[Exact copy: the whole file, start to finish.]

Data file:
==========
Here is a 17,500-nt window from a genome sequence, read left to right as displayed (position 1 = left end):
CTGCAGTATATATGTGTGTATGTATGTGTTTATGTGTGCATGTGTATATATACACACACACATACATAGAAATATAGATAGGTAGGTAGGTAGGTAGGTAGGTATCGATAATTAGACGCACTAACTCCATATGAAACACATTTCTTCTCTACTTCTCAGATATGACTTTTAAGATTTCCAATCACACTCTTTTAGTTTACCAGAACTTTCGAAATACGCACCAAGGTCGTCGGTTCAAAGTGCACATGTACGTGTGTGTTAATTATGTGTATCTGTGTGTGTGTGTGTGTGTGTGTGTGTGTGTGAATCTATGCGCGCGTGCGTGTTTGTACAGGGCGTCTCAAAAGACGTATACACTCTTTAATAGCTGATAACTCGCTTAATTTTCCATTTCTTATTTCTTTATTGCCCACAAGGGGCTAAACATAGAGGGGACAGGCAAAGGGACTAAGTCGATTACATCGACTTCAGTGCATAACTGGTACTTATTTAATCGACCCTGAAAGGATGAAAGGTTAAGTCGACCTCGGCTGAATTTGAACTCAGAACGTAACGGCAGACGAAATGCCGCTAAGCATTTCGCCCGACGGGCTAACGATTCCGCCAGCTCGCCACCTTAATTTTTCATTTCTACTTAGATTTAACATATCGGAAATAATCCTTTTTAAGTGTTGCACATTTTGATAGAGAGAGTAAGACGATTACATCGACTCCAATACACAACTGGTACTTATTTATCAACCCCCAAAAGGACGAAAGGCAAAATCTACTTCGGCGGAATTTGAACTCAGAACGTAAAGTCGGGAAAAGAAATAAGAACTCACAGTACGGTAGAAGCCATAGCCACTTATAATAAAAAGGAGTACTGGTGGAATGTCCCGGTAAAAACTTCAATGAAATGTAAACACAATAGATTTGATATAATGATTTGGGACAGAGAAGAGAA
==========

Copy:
Here is a 17,500-nt window from a genome sequence, read left to right as displayed (position 1 = left end):
CTGCAGTATATATGTGTGTATGTATGTGTTTATGTGTGCATGTGTATATATACACACACACATACATAGAAATATAGATAGGTAGGTAGGTAGGTAGGTAGGTATCGATAATTAGACGCACTAACTCCATATGAAACACATTTCTTCTCTACTTCTCAGATATGACTTTTAAGATTTCCAATCACACTCTTTTAGTTTACCAGAACTTTCGAAATACGCACCAAGGTCGTCGGTTCAAAGTGCACATGTACGTGTGTGTTAATTATGTGTATCTGTGTGTGTGTGTGTGTGTGTGTGTGTGTGTGAATCTATGCGCGCGTGCGTGTTTGTACAGGGCGTCTCAAAAGACGTATACACTCTTTAATAGCTGATAACTCGCTTAATTTTCCATTTCTTATTTCTTTATTGCCCACAAGGGGCTAAACATAGAGGGGACAGGCAAAGGGACTAAGTCGATTACATCGACTTCAGTGCATAACTGGTACTTATTTAATCGACCCTGAAAGGATGAAAGGTTAAGTCGACCTCGGCTGAATTTGAACTCAGAACGTAACGGCAGACGAAATGCCGCTAAGCATTTCGCCCGACGGGCTAACGATTCCGCCAGCTCGCCACCTTAATTTTTCATTTCTACTTAGATTTAACATATCGGAAATAATCCTTTTTAAGTGTTGCACATTTTGATAGAGAGAGTAAGACGATTACATCGACTCCAATACACAACTGGTACTTATTTATCAACCCCCAAAAGGACGAAAGGCAAAATCTACTTCGGCGGAATTTGAACTCAGAACGTAAAGTCGGGAAAAGAAATAAGAACTCACAGTACGGTAGAAGCCATAGCCACTTATAATAAAAAGGAGTACTGGTGGAATGTCCCGGTAAAAACTTCAATGAAATGTAAACACAATAGATTTGATATAATGATTTGGGACAGAGAAGAGAA